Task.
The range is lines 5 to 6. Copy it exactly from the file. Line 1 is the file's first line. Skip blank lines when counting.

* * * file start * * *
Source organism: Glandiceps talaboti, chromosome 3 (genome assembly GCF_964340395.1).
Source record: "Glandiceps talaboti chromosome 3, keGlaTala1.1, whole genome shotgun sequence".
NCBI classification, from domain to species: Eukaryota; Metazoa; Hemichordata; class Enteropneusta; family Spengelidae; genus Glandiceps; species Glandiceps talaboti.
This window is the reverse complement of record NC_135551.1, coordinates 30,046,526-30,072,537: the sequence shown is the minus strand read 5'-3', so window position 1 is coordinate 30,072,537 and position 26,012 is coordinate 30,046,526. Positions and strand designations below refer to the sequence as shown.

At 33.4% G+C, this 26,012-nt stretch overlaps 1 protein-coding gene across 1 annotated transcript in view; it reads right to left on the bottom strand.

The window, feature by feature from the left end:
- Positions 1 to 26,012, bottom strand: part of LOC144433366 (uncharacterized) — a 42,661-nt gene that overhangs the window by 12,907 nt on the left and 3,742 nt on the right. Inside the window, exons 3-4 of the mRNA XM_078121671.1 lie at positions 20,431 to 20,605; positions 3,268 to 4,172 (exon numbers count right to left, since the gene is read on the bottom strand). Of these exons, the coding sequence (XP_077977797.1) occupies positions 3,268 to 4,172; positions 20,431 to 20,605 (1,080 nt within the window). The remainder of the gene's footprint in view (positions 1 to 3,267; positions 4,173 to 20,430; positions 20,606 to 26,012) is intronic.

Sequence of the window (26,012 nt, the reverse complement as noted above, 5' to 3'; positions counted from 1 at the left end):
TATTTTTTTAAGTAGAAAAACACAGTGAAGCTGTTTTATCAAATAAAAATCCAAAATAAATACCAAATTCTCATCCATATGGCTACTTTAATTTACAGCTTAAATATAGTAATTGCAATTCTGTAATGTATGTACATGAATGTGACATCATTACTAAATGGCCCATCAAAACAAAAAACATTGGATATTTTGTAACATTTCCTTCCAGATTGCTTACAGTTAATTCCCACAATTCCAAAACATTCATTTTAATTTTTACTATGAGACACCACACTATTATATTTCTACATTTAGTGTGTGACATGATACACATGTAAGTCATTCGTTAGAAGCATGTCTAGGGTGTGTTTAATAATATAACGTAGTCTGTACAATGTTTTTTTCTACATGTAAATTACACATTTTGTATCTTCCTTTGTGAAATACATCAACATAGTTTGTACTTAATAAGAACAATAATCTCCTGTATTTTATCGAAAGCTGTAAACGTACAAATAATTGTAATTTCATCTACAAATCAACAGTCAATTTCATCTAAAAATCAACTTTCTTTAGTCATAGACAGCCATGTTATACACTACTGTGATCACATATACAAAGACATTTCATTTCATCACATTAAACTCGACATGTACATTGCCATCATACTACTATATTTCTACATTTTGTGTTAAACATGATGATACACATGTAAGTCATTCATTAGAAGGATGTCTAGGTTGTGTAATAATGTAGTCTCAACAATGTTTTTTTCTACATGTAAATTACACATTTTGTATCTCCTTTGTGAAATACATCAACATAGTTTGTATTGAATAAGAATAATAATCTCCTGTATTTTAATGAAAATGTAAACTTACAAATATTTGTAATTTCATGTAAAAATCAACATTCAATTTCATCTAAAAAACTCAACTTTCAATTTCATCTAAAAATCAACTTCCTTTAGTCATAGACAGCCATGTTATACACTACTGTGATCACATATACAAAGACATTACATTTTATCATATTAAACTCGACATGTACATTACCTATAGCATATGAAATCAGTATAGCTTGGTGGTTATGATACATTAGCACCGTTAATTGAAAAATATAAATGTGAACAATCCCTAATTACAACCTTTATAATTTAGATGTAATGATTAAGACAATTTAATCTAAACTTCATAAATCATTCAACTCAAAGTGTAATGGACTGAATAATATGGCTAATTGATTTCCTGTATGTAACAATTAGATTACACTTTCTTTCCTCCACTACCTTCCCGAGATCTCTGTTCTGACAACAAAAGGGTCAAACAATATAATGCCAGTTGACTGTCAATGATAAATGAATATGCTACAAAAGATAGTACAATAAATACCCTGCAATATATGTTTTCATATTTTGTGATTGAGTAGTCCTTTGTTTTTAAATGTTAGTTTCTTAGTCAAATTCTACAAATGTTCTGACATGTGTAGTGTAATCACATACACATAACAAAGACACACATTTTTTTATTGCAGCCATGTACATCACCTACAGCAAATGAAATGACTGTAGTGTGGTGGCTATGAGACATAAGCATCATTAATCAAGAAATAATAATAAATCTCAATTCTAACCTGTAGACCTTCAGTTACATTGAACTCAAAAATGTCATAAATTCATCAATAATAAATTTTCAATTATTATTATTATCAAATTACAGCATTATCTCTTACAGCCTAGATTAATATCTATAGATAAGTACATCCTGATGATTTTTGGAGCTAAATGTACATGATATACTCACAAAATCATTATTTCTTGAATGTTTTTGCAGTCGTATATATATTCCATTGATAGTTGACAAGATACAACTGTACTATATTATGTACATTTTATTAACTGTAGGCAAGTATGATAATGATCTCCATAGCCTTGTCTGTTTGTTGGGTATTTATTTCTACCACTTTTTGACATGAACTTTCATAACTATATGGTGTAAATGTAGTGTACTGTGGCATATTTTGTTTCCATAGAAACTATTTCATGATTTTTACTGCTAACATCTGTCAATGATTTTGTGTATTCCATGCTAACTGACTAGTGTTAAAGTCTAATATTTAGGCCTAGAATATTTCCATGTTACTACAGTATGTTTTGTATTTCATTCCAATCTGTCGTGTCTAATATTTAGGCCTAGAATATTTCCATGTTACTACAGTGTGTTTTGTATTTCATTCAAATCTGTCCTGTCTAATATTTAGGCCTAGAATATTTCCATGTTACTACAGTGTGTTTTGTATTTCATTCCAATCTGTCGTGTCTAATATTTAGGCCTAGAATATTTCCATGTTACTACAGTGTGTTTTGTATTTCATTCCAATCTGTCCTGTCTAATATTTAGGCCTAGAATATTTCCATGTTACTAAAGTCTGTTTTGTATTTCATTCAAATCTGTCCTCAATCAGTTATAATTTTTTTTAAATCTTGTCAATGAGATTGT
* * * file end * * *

At 33.4% G+C, this 26,012-nt stretch overlaps 1 protein-coding gene across 1 annotated transcript in view; it reads right to left on the bottom strand.

The window, feature by feature from the left end: